Could you elaborate on this point and/or point me to a good
discussion of it? From what I have studied so far there is no solution to
the measurement problem so far in terms of an explanation of the way that
the choice is made in each successive event, world or whatever. Even
decoherence does not help things from what I can tell, but this business
that "What's a superposition in one basis is still an eigenfunction in some
basis." is new to me. The one to one and reversible aspect was the state
itself, but this is a different situation, no? There is a subscript i in the
symbolic representations of the eigenvalues, eigenvectors and
eigenfunctions, no? What does this represent?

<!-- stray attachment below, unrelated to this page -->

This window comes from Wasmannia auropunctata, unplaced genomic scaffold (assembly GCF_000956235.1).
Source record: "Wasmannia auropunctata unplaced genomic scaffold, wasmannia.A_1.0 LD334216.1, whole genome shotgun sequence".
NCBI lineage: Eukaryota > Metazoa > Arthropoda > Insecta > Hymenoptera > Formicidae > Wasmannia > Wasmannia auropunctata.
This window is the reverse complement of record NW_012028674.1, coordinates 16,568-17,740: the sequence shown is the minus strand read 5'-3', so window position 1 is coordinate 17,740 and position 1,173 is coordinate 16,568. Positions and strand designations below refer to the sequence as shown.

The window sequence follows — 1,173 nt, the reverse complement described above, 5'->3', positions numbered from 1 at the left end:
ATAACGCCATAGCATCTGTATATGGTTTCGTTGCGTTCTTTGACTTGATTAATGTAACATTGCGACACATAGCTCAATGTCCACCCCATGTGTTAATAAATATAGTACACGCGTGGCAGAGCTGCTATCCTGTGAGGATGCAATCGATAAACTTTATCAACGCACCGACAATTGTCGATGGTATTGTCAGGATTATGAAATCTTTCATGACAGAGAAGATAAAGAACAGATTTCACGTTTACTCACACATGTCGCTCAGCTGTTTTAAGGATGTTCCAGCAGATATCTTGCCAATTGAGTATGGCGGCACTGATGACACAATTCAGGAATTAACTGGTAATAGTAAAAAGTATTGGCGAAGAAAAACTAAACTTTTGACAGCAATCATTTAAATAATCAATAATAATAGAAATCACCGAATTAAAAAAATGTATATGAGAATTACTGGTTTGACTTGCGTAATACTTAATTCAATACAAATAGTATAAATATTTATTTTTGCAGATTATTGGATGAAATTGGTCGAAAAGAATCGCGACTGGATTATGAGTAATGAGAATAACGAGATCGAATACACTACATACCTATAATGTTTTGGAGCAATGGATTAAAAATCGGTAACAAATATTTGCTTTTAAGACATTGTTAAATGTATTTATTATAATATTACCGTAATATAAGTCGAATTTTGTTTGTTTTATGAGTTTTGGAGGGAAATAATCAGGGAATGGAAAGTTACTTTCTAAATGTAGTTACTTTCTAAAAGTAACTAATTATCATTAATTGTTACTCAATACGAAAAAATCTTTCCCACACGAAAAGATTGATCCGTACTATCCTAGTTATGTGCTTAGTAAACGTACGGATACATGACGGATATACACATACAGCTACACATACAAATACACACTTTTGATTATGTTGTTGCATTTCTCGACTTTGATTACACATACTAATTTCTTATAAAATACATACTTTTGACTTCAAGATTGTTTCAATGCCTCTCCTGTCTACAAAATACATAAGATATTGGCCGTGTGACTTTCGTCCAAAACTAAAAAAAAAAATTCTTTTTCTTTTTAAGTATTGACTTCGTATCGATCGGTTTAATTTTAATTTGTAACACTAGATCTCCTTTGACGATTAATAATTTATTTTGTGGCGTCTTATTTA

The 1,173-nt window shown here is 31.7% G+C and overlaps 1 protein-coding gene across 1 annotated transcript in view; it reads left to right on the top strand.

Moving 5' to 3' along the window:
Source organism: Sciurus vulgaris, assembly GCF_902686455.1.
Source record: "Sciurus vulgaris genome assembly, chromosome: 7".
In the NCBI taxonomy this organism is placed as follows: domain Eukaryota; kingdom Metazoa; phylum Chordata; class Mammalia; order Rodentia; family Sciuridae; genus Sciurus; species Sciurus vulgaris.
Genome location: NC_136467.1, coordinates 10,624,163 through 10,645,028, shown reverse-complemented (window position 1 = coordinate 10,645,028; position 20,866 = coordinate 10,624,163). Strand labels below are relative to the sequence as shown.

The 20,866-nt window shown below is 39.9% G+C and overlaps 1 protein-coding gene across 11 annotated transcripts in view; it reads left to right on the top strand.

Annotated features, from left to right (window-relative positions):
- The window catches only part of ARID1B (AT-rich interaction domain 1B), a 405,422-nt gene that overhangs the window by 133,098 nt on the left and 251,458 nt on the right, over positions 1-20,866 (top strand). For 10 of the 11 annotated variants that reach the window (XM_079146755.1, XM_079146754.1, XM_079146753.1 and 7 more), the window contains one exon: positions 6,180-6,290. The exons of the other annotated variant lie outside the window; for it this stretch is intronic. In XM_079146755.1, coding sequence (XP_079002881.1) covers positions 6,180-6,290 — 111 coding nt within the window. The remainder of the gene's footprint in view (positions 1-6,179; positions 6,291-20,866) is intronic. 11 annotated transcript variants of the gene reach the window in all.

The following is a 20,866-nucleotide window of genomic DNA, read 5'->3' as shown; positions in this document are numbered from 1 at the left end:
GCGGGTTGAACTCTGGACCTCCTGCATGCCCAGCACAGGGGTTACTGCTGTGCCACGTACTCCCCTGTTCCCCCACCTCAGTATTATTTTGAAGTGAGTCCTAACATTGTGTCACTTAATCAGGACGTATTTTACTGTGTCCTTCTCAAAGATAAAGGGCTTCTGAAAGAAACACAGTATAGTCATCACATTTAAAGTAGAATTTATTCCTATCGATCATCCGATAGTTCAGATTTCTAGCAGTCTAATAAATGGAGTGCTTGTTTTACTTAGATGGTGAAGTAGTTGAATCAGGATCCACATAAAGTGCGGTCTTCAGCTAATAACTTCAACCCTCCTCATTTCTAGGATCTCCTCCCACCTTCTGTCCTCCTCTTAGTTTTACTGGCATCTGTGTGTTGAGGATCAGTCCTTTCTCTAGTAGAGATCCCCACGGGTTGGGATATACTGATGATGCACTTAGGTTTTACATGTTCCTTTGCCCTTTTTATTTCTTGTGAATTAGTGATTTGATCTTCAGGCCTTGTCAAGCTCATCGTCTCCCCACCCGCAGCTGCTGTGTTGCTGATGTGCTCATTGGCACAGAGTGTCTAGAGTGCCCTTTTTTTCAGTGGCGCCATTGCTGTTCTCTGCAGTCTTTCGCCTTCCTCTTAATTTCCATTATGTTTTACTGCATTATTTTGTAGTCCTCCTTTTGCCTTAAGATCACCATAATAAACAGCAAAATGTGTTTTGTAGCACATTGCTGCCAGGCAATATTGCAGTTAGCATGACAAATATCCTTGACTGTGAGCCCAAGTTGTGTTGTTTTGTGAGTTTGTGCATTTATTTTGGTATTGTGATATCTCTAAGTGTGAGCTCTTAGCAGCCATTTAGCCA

Stephen P. King
[mailto:everything-l...@googlegroups.com] On Behalf Of Brent Meeker
Sent: Saturday, August 28, 2010 1:42 PM
Subject: Re: What's wrong with this?
A superposition in QM is just due to a choice of basis. What's a
superposition in one basis is still an eigenfunction in some basis. The
evolution of the state is one-to-one and time reversible. The problem is
the measurement or "measurement like" processes which give us classical
behavior. Everett's relative states (aka multiple worlds) is one answer to
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